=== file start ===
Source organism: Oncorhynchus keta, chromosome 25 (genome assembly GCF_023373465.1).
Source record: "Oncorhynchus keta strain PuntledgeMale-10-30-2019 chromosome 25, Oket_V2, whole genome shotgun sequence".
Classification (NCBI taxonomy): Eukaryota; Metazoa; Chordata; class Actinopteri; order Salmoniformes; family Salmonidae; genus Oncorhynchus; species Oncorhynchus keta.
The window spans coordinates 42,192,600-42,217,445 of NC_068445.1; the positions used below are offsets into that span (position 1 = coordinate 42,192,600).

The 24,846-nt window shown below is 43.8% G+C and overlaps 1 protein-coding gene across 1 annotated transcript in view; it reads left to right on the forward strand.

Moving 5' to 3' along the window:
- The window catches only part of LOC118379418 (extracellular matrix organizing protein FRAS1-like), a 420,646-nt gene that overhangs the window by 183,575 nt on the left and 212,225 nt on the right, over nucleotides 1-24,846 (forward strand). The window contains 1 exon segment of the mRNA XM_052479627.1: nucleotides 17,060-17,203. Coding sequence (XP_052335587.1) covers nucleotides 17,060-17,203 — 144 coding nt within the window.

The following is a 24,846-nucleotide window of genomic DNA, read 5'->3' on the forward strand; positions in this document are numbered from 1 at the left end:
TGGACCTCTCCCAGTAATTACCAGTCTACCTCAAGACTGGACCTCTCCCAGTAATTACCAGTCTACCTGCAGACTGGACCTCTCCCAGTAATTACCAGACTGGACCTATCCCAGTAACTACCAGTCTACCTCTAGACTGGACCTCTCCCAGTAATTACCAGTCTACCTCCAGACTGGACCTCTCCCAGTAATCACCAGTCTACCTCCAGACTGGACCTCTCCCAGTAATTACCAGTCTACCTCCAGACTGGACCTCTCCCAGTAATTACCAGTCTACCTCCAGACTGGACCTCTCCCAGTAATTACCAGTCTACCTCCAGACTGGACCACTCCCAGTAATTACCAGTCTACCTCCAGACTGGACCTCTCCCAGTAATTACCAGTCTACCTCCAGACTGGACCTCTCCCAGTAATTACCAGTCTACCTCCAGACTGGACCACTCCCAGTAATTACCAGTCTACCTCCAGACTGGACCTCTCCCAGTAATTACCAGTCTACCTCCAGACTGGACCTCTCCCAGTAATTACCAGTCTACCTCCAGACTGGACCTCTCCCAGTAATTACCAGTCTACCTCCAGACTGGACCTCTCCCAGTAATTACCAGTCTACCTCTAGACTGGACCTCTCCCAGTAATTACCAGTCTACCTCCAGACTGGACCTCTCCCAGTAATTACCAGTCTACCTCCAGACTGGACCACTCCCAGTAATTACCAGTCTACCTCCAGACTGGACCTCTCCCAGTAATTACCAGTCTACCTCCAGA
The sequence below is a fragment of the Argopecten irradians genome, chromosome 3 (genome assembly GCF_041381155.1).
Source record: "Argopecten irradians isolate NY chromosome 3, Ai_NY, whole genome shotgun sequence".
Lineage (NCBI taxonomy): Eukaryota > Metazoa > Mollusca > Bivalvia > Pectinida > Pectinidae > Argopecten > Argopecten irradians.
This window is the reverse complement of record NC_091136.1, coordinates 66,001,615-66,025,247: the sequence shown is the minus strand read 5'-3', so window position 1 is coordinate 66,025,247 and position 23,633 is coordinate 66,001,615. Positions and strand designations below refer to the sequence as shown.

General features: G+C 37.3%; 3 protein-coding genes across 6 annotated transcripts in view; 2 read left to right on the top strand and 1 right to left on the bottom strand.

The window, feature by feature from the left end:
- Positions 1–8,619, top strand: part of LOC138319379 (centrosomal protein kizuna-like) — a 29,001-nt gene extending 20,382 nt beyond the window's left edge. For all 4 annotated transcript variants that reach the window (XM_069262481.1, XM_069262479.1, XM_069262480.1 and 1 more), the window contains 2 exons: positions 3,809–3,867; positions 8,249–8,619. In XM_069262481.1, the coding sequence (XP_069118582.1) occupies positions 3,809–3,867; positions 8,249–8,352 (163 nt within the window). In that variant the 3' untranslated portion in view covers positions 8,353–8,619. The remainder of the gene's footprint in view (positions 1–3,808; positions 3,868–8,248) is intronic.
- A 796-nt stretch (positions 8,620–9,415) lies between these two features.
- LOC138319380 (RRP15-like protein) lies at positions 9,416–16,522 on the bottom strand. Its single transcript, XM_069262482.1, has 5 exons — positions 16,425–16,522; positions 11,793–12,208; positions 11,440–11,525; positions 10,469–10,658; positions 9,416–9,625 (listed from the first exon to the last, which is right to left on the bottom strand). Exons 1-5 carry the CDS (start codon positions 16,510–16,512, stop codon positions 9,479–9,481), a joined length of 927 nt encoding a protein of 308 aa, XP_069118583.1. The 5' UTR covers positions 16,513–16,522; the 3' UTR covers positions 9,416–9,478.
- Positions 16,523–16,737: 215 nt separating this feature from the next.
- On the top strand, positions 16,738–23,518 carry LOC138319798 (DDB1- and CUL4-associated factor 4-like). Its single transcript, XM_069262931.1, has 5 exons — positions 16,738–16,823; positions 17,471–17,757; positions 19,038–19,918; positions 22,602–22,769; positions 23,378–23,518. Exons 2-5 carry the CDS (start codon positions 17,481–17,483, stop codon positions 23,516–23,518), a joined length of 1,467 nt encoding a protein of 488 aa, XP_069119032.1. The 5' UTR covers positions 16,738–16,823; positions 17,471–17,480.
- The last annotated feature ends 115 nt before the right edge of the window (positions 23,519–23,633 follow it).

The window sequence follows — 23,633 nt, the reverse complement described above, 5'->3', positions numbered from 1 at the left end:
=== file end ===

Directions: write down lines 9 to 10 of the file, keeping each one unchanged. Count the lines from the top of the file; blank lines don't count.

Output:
TGGACCTCTCCCAGTAATTACCAGTCTACCTCAAGACTGGACCTCTCCCAGTAATTACCAGTCTACCTGCAGACTGGACCTCTCCCAGTAATTACCAGACTGGACCTATCCCAGTAACTACCAGTCTACCTCTAGACTGGACCTCTCCCAGTAATTACCAGTCTACCTCCAGACTGGACCTCTCCCAGTAATCACCAGTCTACCTCCAGACTGGACCTCTCCCAGTAATTACCAGTCTACCTCCAGACTGGACCTCTCCCAGTAATTACCAGTCTACCTCCAGACTGGACCTCTCCCAGTAATTACCAGTCTACCTCCAGACTGGACCACTCCCAGTAATTACCAGTCTACCTCCAGACTGGACCTCTCCCAGTAATTACCAGTCTACCTCCAGACTGGACCTCTCCCAGTAATTACCAGTCTACCTCCAGACTGGACCACTCCCAGTAATTACCAGTCTACCTCCAGACTGGACCTCTCCCAGTAATTACCAGTCTACCTCCAGACTGGACCTCTCCCAGTAATTACCAGTCTACCTCCAGACTGGACCTCTCCCAGTAATTACCAGTCTACCTCCAGACTGGACCTCTCCCAGTAATTACCAGTCTACCTCTAGACTGGACCTCTCCCAGTAATTACCAGTCTACCTCCAGACTGGACCTCTCCCAGTAATTACCAGTCTACCTCCAGACTGGACCACTCCCAGTAATTACCAGTCTACCTCCAGACTGGACCTCTCCCAGTAATTACCAGTCTACCTCCAGA
The sequence below is a fragment of the Argopecten irradians genome, chromosome 3 (genome assembly GCF_041381155.1).